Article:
Filed under philosophy

6 responses to “Cute: A Conspiracy Theory?

  1. I read somewhere that usually what people find “cute” is usually found in people, animals, images that mimic features found in human (and sometimes the more broad category of mammalian) babies. Big eyes, roundness or softness, vulnerable appearance, and body proportions indicative of youth. In whatever source I am paraphrasing (and hopefully not completely fabricating), I believe animators have deliberately used these features in cartoons to make the distinction between the good guy and the bad guy. Generally, villains will have beady eyes, spiny and angular features in comparison.

    These parameters don’t necessarily apply to everyone. I find many reptiles and amphibians cute, and I know generally people tend to disagree with me on that.

  2. kevinkmjr

    Cute is a very abstract and opinionated definition. My ex-girlfriend, for example, would glow and smile and talk about how hers was the cutest baby in the world; meanwhile her sister made me laugh out loud talking about how ugly the baby was when I ran into her one day. The mother said cute while the aunt and rest of world quietly winced at the ugly baby.

    This is not meant to poke fun at my ex-girlfriend for spawning such a creature, although it does give me some pleasure of which I’ll surely burn for, it simply shows that cuteness truly is in the eye of the beholder.

    Another example is Tails the dog. I love dogs and agree that Tails is cute. We had a student from Africa spend the holidays once and he viewed our cute puppy, and any puppy for that matter, as terrifying creatures. So this man would have viewed Tails as a beast rather than a cute little puppy.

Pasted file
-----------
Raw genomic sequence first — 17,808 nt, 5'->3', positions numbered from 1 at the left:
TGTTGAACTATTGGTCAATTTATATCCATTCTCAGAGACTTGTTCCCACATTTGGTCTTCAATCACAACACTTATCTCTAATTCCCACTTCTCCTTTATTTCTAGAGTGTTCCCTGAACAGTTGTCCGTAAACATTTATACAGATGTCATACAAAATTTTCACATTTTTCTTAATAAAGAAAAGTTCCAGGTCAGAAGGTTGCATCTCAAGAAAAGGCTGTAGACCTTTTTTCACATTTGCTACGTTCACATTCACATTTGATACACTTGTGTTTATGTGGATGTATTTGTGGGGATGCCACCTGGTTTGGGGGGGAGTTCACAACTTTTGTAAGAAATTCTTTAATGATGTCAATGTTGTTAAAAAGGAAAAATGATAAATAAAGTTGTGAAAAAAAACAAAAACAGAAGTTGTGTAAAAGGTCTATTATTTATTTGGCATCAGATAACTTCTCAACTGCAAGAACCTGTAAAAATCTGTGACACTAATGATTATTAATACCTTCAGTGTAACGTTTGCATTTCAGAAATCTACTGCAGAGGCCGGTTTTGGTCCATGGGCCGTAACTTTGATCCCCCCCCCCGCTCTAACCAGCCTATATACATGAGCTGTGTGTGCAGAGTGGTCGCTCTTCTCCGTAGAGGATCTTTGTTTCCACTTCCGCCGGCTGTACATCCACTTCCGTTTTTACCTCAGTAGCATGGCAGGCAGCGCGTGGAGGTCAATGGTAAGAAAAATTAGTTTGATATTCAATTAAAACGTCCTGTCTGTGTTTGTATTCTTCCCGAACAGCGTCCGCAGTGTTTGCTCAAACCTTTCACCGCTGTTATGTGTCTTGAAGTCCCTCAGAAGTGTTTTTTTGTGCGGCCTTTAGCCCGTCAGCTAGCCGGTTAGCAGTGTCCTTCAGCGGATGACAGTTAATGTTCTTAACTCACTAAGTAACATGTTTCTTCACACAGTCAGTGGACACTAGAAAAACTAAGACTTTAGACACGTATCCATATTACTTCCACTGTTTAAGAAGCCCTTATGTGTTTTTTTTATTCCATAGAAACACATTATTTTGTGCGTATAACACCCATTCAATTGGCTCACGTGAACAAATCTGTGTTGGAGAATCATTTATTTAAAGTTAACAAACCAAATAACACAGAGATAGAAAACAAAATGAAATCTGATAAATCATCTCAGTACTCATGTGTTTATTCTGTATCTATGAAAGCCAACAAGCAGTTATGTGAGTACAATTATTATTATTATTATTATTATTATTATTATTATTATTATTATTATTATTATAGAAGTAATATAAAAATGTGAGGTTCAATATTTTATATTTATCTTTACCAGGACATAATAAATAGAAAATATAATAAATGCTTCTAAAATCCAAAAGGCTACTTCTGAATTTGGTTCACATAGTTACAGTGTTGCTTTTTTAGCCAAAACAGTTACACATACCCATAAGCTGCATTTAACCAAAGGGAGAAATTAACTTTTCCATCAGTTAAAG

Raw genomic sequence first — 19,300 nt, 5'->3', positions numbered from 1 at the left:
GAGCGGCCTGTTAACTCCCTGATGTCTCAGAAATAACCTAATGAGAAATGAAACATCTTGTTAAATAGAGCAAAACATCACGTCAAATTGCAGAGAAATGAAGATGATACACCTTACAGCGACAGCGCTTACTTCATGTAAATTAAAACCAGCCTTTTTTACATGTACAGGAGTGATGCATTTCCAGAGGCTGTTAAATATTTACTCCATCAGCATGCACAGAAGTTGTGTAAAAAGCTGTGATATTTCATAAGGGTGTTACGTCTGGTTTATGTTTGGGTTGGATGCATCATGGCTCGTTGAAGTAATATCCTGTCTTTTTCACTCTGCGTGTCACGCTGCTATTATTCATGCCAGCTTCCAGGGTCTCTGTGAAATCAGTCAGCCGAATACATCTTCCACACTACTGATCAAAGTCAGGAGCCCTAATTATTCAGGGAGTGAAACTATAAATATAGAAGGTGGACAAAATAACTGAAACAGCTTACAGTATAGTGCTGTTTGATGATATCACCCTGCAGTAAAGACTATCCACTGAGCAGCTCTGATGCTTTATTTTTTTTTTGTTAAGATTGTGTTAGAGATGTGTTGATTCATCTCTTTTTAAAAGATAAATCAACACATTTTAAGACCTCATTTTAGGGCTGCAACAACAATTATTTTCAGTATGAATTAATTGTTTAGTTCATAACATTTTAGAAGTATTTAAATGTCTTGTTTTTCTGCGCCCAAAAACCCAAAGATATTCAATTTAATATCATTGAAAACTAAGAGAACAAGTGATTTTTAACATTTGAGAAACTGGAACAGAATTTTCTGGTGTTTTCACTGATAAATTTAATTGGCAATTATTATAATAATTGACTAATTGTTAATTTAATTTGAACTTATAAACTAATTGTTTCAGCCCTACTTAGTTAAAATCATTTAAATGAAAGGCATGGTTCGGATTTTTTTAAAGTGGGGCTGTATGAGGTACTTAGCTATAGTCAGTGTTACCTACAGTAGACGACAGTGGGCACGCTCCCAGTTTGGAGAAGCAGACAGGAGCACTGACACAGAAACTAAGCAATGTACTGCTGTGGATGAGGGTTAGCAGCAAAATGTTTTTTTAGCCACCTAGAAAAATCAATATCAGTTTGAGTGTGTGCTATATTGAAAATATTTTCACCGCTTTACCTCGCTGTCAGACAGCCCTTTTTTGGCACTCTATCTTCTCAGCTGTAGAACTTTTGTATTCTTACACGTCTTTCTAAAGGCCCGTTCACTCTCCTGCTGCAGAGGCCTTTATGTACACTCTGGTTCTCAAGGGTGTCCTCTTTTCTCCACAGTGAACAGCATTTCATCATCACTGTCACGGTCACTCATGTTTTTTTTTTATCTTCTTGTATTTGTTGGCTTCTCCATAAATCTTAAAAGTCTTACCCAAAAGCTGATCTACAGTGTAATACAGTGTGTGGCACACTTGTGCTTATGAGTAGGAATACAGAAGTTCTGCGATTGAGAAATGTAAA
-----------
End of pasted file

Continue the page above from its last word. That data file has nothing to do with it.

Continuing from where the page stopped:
In this example, the student from Africa only new of canines as feral animals that roamed the wild, and in Africa, there’s NOTHING cute about that.

  3. davidrsheehan

    Haha, I like your example, Kevin. Perhaps the African student would refute my unassailable statement. And he’d be correct.

    SkinHorse, I like your point too – round, small, and vunerability do indeed seem to go hand-in-hand with cuteness.

  4. Dave, if you want to get me hard, it’s best not to use Plato. Either cut straight to Socrates, or skip the Greeks and talk to me about something Continental and reasonably contemporary.

    Nonetheless, I was aroused enough for a first date. See you next week, tiger….

  5. davidrsheehan

    Hahahahaha. Mike, your reply made my day.

    I’m intrigued by the theory that Socrates never existed. I know it’s pretty much impossible, since there are too many sources corroborating Plato, but the idea that Socrates – such an influential figure – was nothing more than a figment of Plato’s imagination – dreamt up to play out his theories – sits well with me.

    But then, I’m enchanted by the similar theory that the wonderful Roman poet Ovid never had a mistress, nor was he exiled by Augustus; rather, that he too created these plots and characters, imagining them up in the style of others who had actually had these things happen to them, and then twisting the events in his fictitious lives with his own brand of superlative humor.

    Essentially, I want the ancient authors to have developed plot devices and created layers to their personal life writings that dramatized themselves.

    But back to my point – great reply, Mike.